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NCJ Number: 201254 Find in a Library
Title: "Kid Is With a Parent, How Bad Can It Be?": The Crisis of Family Abductions
Author(s): Ernie Allen
Date Published: 1991
Page Count: 8
Sponsoring Agency: National Ctr for Missing and Exploited Children
Alexandria, VA 22314-3175
Office of Juvenile Justice and Delinquency Prevention
Washington, DC 20531
Grant Number: 98-MC-CK-K002
Sale Source: National Ctr for Missing and Exploited Children
Charles B. Wang InternationalChildren's Building
699 Prince Street
Alexandria, VA 22314-3175
United States of America
Document: PDF
Type: Issue Overview
Format: Document
Language: English
Country: United States of America
Annotation: After examining the scope and consequences of family abductions of children (a noncustodial parent abducts a child from a custodial parent), this paper presents an overview of the challenges and opportunities for the policymakers in addressing this problem.
Abstract: The 1990 U.S. Department of Justice National Incidence Studies of Missing, Abducted, Runaway, and Thrownaway Children found that in 1988 there were as many as 354,100 cases of family abductions of children. Some 163,200 of these cases involved concealment of the child, transportation out of the State, or intent to keep the child permanently. At least 70,000-75,000 of the children abducted were seriously harmed -- mentally, physically, and/or sexually -- as a result of the abduction. This problem is likely to grow given the increased number of divorces among parents with young children and a number of factors that have increased the likelihood of child-custody disputes. Thus, the abduction of children by family members is a significant public-policy challenge and a threat to the health and safety of thousands of children. This paper presents recommendations in the areas of law enforcement, legislation, prevention, the need for experts/standardization, pro-bono legal services, school programs, and victim services. Regarding the law enforcement response, the author recommends that police officials respond to family abductions in accordance with the criminal laws of every State, which make such abductions a felony. These cases should be seriously investigated by law enforcement agents with appropriate knowledge and expertise. In the area of legislation, statutes should be upgraded to apply significant sanctions to family kidnappers, and States should recognize and honor the custody orders of other States. There must be greater uniformity in procedures in the registration and enforcement of custody orders interstate. The recommendation for prevention is to reduce child-custody conflicts between divorcing parents by keeping child-custody issues out of the adversarial process as long as possible. Other recommendations are that bar associations initiate pro-bono campaigns for family abduction cases, that schools be used as an important resource for locating abducted children, and that special assistance be available to counsel and assist victims of these abductions in their transition and readjustment after being recovered.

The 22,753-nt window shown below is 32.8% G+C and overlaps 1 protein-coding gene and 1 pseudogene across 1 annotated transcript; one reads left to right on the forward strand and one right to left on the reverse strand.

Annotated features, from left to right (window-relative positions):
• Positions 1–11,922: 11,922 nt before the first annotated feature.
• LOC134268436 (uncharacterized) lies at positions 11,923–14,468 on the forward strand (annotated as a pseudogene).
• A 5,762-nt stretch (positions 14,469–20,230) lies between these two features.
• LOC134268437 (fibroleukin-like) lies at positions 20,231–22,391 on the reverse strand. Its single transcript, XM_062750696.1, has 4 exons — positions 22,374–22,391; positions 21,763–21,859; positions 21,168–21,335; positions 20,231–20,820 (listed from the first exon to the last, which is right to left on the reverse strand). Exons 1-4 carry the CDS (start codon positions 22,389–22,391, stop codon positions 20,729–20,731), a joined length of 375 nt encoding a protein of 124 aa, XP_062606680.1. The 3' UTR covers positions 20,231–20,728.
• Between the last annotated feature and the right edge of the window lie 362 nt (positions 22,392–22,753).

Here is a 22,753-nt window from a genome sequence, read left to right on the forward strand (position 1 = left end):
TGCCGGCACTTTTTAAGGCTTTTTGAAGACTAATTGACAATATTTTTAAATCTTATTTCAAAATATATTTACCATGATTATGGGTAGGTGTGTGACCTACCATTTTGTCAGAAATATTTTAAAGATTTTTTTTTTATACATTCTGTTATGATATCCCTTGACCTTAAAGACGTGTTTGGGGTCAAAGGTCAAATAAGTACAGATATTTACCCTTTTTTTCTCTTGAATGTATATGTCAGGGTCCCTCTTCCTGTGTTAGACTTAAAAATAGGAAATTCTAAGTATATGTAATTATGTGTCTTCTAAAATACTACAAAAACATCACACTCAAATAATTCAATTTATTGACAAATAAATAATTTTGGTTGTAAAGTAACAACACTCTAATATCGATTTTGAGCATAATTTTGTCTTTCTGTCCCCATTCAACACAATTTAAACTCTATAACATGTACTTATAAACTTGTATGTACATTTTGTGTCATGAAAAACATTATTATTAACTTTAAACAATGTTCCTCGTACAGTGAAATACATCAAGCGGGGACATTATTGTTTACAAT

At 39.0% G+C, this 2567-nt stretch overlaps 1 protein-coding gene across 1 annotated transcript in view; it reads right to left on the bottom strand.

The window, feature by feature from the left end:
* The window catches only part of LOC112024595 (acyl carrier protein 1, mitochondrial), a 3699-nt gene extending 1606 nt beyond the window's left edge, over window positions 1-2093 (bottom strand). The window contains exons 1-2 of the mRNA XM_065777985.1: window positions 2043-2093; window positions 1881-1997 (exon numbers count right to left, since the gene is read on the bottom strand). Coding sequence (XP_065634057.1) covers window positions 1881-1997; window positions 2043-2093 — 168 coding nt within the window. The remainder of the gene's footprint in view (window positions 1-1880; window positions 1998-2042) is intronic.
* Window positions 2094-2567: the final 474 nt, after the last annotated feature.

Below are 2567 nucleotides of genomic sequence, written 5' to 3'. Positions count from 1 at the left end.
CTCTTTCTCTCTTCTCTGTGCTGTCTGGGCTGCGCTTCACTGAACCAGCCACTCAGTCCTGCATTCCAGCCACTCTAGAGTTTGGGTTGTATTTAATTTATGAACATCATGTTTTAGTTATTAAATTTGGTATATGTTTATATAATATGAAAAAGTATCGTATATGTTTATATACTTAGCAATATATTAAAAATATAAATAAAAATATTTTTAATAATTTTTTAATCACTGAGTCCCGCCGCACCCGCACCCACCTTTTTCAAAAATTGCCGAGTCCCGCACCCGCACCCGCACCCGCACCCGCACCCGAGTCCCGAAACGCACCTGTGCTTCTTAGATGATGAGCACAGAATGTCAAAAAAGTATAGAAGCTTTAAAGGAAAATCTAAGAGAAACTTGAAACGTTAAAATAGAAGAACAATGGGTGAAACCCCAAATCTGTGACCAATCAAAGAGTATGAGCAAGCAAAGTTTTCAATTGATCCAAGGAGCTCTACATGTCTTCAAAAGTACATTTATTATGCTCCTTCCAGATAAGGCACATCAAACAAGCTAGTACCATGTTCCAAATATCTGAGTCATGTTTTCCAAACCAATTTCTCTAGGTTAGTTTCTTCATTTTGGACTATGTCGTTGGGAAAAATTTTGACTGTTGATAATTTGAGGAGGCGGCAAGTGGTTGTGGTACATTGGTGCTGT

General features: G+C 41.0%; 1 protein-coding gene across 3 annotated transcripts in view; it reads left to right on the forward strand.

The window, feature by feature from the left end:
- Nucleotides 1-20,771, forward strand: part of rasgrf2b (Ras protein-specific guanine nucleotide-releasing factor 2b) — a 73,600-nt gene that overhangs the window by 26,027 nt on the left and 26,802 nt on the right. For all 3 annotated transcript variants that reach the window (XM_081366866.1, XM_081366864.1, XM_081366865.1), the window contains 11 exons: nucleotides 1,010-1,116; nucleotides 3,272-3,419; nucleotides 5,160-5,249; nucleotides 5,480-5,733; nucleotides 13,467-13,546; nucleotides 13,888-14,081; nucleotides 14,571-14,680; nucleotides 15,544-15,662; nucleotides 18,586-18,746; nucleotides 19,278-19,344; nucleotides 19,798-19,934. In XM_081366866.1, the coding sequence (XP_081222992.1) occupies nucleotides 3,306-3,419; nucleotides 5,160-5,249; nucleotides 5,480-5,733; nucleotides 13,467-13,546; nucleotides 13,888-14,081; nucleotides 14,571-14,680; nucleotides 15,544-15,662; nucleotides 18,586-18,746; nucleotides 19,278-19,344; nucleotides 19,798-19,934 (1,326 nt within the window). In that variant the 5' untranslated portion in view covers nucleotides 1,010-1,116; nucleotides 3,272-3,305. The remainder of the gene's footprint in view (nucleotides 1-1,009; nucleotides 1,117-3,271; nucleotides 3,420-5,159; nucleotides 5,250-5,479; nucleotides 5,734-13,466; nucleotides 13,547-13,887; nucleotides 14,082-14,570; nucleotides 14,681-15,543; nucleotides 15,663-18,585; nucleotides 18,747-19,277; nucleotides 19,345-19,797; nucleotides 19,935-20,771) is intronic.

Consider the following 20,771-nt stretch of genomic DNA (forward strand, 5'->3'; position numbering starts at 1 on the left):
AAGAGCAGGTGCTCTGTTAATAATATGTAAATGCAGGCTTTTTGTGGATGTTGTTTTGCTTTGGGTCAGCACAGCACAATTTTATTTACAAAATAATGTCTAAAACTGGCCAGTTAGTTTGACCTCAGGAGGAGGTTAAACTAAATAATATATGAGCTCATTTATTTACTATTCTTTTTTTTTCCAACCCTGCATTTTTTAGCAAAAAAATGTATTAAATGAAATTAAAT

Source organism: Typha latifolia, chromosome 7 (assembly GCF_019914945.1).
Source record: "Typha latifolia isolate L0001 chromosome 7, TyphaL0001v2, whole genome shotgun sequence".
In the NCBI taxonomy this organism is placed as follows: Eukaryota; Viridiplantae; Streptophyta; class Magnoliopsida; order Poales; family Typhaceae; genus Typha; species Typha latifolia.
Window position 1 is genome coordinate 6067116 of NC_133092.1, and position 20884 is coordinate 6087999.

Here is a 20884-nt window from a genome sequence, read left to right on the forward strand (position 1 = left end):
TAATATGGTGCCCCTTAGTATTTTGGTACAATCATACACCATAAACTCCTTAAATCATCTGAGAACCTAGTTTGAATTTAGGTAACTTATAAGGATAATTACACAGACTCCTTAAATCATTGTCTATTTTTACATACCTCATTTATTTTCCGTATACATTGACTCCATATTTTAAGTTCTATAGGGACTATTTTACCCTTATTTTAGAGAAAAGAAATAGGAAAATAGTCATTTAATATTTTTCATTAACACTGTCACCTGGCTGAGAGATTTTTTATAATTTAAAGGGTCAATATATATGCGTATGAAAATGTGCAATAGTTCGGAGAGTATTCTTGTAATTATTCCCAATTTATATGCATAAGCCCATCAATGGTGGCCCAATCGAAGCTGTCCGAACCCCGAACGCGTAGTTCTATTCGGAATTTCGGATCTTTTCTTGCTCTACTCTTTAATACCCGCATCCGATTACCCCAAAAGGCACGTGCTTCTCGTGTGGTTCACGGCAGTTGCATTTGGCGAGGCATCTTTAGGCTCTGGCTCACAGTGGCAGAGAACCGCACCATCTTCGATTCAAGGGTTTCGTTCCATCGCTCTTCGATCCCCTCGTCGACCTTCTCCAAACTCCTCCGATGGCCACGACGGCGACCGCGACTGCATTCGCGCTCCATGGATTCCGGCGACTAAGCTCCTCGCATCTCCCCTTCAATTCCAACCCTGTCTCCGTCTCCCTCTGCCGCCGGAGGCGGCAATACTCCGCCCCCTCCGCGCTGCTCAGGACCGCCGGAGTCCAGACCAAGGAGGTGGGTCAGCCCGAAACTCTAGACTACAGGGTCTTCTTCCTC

Main Term(s): Juvenile victims
Index Term(s): Child Abduction; Child abuse; Crime specific countermeasures; Law reform; OJJDP grant-related documents; Police responsibilities; Victim services
Note: Downloaded July 15, 2003.
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